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N11AT accident description

Kansas map... Kansas list
Crash location Unknown
Nearest city Hill City, KS
39.364728°N, 99.842065°W
Tail number N11AT
Accident date 18 Jul 1993
Aircraft type Champion 7KCAB
Additional details: None

NTSB Factual Report

On July 18, 1993, approximately 1132 hours central daylight time, a Champion 7KCAB, N11AT, piloted by the owner/operator, crashed while maneuvering in the traffic pattern at Hill City Municipal Airport, Hill City, Kansas. The airplane was destroyed. The commercial pilot (front seat occupant) and private pilot (rear seat occupant) received fatal injuries. Visual meteorological conditions prevailed for the local flight, no flight plan was filed. The banner towing flight operated under 14 CFR Part 91, and originated from Hill City, exact time unknown.

The commercial pilot and his private pilot-certificated wife had travelled from their hometown of Russell, Kansas to celebrate his father's 80th birthday. The morning of the accident the pilots flew the airplane locally, towing a banner which read "Happy Birthday Max Super." Police records indicate the pilots were airborne towing the banner at least 22 minutes before the accident.

Witnesses reported the airplane made a low pass (estimated 10 feet above the ground) along Runway 17 at the Hill City airport, and dropped the "birthday" banner. They stated the power increased and the airplane began a climbing left turn. One witness estimated the airplane reached about 50 feet above the ground when the engine "stalled." Witnesses stated the airplane banked further left, then nosed down steeply into the ground. The airplane impacted terrain on airport property, approximately 150 feet south-southeast of the runway.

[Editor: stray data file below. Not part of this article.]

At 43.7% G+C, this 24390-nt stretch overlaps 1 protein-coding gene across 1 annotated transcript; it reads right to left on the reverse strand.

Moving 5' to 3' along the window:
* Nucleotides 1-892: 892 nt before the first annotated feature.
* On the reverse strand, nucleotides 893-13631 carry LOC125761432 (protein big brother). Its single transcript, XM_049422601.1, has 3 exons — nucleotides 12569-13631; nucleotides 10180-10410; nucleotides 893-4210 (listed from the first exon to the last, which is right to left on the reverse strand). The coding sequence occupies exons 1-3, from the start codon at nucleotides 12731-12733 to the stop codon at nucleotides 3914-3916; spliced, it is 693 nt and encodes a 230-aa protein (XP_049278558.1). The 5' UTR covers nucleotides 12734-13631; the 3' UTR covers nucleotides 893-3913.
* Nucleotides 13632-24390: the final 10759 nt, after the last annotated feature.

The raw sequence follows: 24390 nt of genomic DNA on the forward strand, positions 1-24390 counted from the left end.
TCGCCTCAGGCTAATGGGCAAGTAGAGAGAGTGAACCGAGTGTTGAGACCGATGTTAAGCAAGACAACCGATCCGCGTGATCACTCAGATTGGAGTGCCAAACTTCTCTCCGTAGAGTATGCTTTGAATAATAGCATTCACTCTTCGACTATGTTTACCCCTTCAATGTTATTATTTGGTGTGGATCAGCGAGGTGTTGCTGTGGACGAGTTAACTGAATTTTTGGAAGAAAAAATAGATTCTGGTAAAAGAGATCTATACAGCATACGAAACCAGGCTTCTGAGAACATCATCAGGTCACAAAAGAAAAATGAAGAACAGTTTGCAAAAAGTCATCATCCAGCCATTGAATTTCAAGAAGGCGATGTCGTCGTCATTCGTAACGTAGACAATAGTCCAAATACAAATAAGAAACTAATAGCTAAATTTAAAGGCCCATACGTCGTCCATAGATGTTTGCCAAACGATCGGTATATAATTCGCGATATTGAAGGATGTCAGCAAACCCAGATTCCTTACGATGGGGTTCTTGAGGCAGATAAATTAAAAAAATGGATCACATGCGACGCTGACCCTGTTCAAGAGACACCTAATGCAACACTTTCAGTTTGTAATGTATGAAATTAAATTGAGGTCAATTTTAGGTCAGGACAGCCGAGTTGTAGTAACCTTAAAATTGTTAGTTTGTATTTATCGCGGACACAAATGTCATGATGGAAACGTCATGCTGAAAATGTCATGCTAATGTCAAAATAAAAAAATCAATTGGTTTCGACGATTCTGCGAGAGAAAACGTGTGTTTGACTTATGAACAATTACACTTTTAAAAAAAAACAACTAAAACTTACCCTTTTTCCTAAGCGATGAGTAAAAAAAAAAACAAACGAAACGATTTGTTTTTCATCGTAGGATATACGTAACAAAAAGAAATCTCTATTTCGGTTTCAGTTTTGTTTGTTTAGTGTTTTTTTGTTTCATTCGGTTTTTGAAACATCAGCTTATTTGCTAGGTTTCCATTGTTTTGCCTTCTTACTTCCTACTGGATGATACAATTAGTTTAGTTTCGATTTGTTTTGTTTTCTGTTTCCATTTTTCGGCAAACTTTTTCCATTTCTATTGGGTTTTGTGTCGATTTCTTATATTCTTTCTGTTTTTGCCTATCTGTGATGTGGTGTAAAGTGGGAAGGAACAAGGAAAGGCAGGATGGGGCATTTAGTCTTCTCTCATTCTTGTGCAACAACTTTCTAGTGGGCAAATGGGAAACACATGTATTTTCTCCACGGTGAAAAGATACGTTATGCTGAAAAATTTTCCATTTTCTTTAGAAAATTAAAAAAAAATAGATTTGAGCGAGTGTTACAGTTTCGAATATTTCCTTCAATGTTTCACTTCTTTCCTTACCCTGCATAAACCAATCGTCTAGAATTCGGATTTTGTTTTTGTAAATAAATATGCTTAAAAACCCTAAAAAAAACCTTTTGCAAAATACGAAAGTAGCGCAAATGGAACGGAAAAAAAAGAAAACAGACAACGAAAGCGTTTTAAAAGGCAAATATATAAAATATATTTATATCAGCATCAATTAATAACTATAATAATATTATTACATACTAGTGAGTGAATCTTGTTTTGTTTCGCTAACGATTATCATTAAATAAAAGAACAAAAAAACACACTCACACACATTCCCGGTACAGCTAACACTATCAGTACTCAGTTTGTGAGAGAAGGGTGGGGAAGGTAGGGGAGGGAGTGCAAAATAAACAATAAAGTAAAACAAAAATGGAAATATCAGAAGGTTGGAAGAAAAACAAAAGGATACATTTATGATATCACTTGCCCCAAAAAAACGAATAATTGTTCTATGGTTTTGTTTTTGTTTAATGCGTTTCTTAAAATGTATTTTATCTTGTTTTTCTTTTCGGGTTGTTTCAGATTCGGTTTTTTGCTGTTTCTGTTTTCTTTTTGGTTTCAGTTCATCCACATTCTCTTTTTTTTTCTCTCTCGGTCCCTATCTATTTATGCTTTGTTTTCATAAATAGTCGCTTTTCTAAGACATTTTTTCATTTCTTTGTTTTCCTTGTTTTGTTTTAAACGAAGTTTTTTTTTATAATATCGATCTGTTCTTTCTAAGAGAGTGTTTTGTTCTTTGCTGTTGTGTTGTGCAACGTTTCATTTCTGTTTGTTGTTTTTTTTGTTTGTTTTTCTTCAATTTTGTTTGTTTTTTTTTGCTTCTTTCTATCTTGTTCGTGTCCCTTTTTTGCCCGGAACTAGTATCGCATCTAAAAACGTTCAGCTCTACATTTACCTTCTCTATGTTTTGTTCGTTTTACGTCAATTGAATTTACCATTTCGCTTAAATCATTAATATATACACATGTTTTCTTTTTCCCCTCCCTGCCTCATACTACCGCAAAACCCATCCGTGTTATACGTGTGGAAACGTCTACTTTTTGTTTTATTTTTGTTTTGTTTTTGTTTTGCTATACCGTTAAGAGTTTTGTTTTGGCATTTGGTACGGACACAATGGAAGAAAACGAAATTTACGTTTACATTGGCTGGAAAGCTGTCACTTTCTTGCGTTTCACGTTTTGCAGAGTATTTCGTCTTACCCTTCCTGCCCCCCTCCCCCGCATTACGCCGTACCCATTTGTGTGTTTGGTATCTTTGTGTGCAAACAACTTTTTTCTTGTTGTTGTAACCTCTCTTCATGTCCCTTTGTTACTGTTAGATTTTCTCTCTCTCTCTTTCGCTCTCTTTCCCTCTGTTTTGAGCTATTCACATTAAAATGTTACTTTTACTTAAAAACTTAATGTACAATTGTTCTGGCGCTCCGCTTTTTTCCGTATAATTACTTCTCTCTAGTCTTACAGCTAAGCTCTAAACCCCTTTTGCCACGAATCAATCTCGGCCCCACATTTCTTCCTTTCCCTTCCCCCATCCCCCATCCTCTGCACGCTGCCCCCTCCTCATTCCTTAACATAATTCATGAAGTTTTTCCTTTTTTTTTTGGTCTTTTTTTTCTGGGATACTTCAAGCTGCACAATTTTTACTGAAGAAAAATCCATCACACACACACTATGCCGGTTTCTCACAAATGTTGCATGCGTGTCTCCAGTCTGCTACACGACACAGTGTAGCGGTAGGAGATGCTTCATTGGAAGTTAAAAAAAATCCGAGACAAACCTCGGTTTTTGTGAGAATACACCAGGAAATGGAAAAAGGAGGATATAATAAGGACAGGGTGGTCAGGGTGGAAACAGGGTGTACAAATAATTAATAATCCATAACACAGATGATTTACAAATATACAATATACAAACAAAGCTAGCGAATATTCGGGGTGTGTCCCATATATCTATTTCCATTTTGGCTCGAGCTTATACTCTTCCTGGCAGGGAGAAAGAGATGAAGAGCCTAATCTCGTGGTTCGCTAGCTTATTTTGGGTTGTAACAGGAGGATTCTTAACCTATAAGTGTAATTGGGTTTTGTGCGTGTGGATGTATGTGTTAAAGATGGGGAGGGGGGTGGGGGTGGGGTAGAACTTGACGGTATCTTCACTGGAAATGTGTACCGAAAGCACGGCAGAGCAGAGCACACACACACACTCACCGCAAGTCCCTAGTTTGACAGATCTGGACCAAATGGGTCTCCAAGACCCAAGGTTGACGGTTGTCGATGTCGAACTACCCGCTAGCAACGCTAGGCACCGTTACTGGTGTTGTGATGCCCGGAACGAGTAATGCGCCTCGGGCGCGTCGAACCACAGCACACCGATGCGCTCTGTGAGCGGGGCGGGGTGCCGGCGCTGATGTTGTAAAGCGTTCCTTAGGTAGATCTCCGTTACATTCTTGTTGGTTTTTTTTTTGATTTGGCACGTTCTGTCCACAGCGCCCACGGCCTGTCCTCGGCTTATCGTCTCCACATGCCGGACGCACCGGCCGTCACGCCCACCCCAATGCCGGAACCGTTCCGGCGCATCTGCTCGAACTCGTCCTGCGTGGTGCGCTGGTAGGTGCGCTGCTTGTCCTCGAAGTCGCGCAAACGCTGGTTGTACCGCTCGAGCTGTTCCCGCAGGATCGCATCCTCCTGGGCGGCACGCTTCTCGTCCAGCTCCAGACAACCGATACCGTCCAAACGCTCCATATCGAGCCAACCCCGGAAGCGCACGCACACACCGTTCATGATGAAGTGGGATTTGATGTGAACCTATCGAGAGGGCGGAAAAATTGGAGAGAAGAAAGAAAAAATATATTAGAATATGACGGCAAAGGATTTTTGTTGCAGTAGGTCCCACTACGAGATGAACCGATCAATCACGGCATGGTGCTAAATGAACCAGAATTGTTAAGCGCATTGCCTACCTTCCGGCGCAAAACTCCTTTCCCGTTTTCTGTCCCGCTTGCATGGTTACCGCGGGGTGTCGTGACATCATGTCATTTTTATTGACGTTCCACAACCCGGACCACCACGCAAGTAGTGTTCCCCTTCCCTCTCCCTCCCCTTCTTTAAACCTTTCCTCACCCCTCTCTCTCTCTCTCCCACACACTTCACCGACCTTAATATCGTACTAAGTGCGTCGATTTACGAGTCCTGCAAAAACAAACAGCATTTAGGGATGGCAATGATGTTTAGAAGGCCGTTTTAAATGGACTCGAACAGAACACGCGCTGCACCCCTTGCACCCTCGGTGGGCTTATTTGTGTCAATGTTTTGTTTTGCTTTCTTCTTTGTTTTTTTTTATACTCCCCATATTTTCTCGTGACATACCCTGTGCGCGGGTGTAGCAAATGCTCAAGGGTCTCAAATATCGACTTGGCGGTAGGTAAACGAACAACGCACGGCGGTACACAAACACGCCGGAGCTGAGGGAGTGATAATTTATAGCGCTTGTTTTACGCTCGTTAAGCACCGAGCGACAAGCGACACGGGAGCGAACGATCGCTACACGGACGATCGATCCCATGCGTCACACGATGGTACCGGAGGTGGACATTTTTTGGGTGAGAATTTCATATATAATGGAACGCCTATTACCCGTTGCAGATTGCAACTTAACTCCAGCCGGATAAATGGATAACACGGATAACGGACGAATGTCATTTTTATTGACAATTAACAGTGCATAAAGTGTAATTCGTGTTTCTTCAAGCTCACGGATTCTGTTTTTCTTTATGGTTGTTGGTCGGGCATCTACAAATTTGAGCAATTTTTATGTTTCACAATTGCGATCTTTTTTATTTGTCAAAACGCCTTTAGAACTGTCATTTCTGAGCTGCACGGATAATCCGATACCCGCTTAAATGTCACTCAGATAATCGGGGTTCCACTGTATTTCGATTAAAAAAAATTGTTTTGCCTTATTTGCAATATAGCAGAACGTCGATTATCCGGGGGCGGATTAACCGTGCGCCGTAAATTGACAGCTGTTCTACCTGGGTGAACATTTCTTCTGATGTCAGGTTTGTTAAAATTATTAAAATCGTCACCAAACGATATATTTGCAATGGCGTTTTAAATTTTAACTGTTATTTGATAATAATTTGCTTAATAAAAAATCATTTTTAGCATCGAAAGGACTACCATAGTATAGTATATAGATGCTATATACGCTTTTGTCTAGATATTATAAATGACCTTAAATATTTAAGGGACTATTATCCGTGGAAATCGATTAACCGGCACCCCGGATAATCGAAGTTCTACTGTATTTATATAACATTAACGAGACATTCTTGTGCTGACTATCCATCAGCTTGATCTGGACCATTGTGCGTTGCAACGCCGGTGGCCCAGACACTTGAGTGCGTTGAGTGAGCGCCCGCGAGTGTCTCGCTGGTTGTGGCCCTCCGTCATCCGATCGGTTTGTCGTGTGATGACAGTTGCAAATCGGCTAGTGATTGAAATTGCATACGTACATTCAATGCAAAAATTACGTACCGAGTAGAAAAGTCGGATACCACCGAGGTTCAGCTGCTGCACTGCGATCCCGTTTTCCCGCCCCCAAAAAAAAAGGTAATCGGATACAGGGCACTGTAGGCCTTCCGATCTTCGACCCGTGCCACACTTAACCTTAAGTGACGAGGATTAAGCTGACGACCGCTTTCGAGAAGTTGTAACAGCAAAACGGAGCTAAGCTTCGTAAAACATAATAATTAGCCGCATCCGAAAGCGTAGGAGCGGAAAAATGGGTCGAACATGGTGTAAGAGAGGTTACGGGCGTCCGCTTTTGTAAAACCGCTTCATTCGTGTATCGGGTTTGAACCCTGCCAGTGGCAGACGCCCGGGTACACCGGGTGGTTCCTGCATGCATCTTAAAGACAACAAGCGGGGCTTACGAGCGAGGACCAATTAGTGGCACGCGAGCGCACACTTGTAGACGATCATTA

Several witness statements were obtained from participants in a golf tournament held at the Hill City Golf Course the morning of the accident. The golf course is located south of the Hill City airport. One tournament participant stated: "The pilot banked hard left as if to avoid...the golf course." Other witnesses speculated the pilot may have been trying to return to the runway.

A commercial pilot/witness reported he assisted the couple with the banner tow operation the morning of the accident. He indicated the pilot successfully picked up the banner on the third attempt. He stated: "Each...pass was made by reducing the throttle (power) to the...poles, then adding power at the anticipated pick-up point. Each time the power was added, the engine coughed or sputtered slightly." Other witnesses reported the airplane engine had been running rough, intermittently coughing and sputtering, throughout the day. Witness statements and police records are appended.

Postaccident examination revealed no evidence of preimpact mechanical malfunction. The engine was removed from the airframe and installed on a test stand for a run-up. The FAA Inspector stated "...the engine turned over twice, fired and began running. It ran rough, but exhaust and intake manifold pipes were crushed...the engine was run up to 1800 RPM and it could have run...higher, but this was not done due to unknown engine conditions." An Inspector's statement is appended.

An autopsy was conducted on July 18, 1993, by Dr. Daniel G. Odom, M. D., Staff Pathologist at Hays Pathology Laboratories, 1300 E. 13th Street, Hays, Kansas, 67601. The autopsy report is number A-21 1993. A copy of the Toxicological Report is appended.

NTSB Probable Cause

the loss of engine power for an undetermined reason and the pilot's decision to continue flying the airplane with known deficiencies. Factors in the accident are the lack of suitable terrain available for a forced landing, the airplane's low altitude, and the pilot's inadvertent stall of the airplane.

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